He reckons the frame weighs the same as the cantilever version, so about 2.26kg (5lb) for an XL, equivalent to a 59cm frame, and 1.8-2kg (4-4.5lb) for a medium. The frame and fork will cost about £600-700, which seems pretty good for a classy looking steel disc-equipped ‘crosser. The tube set is triple butted 4130, used simply because it’s a significant chunk cheaper than a Reynolds or Columbus tubeset, but offers decent performance considering its lower price.
Sam is a single speed fan, so the development bike is fitted out as such, but it can be run as a geared bike easily enough. The PF30 bottom bracket can accommodate a regular bottom bracket, or this eccentric setup which allows easy adjustment of the chain tension. This is a Problem Solvers Eccentric 46 Bottom Bracket.
The production frame will differ slightly in that the rear brake hose will be routed more cleanly along the top of the chain stay. There’ll also be mudguard mounts on the final version, so you could conceivably run it with fat slick tyres for commuting and winter training, or lightly treaded tyres for ‘gravel racing’ type riding.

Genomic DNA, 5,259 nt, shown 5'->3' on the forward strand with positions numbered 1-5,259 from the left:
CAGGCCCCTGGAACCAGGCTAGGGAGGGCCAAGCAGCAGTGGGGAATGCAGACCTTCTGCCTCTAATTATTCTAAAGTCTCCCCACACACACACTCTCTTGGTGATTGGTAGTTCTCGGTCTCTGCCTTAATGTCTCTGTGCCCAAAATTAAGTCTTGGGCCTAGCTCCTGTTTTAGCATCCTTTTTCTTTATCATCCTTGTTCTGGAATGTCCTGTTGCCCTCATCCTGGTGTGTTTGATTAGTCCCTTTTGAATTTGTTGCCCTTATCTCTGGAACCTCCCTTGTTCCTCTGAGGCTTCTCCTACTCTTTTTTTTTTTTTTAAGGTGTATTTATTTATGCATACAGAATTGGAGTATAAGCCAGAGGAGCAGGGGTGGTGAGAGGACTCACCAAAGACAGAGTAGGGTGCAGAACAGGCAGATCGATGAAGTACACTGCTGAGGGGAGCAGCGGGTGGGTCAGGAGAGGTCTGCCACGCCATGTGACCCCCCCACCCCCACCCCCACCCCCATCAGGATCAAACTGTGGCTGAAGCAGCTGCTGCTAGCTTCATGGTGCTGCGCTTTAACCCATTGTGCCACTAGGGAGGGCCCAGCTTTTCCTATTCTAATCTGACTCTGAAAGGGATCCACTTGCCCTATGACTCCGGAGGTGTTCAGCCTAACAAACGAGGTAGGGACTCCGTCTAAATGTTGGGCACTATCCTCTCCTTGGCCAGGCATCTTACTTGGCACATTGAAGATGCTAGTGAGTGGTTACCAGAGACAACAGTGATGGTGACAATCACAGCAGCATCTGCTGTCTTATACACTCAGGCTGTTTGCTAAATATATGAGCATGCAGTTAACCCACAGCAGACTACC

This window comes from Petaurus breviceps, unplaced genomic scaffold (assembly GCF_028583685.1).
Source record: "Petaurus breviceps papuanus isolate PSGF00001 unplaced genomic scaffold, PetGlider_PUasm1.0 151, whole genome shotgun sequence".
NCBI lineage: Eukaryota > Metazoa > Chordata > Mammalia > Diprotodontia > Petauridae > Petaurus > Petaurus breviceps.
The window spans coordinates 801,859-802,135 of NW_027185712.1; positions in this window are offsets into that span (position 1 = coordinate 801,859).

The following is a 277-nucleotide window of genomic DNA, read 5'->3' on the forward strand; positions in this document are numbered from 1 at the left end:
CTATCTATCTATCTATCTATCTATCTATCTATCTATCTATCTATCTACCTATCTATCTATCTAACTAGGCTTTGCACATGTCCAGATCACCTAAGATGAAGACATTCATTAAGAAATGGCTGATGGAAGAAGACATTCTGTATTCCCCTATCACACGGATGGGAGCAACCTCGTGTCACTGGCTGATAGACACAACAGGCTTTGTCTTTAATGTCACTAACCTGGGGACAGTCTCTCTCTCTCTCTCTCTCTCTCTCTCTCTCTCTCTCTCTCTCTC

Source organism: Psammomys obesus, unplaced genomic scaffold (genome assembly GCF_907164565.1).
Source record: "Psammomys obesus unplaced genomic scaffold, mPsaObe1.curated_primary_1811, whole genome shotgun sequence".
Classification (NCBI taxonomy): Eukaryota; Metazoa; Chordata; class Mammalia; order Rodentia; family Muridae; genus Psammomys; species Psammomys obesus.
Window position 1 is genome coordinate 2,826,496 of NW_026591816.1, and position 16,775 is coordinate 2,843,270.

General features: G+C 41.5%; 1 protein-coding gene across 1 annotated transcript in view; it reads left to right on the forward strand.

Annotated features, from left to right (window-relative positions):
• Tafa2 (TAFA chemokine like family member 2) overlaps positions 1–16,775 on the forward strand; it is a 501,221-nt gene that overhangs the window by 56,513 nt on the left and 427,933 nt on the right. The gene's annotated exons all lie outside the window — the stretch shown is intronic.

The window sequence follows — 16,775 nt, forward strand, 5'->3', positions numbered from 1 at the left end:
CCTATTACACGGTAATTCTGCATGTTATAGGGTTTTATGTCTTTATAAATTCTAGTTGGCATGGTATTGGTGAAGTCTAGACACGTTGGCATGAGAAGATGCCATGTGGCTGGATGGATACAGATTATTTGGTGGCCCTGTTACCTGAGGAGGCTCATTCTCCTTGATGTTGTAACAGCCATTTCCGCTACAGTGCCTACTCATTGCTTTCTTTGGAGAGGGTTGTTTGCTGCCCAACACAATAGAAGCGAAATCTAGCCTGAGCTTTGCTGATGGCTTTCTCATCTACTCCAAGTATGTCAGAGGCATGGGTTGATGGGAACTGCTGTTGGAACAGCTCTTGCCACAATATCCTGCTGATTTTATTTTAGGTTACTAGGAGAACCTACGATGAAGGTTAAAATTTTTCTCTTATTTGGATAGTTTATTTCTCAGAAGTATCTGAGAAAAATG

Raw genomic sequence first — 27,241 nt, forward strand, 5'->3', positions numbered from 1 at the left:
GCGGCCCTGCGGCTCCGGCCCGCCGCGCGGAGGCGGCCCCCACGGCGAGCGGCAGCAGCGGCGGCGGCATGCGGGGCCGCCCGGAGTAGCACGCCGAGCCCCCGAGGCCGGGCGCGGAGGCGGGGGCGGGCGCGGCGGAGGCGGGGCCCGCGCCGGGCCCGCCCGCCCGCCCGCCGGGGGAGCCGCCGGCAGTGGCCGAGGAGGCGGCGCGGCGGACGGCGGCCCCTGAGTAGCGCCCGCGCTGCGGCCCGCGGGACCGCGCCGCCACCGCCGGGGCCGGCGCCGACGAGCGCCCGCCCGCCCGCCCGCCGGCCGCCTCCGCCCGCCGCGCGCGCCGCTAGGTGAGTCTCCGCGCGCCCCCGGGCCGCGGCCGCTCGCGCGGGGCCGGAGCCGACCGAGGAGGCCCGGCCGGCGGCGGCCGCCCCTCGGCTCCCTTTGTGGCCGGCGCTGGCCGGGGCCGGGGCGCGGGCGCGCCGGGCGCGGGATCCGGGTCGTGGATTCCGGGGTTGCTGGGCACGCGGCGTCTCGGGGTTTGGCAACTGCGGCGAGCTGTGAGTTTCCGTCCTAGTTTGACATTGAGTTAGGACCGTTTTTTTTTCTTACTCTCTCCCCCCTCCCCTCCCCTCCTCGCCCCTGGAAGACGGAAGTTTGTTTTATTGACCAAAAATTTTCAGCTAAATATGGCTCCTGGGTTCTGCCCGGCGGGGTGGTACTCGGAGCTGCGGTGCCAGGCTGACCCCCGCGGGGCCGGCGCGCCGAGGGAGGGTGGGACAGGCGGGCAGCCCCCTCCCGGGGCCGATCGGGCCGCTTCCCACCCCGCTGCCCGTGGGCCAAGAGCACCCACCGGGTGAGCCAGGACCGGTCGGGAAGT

More shiny bikes in part two...
David has worked on the road.cc tech team since July 2012. Previously he was editor of Bikemagic.com and before that staff writer at RCUK. He's a seasoned cyclist of all disciplines, from road to mountain biking, touring to cyclo-cross, he only wishes he had time to ride them all. He's mildly competitive, though he'll never admit it, and is a frequent road racer but is too lazy to do really well. He currently resides in the Cotswolds.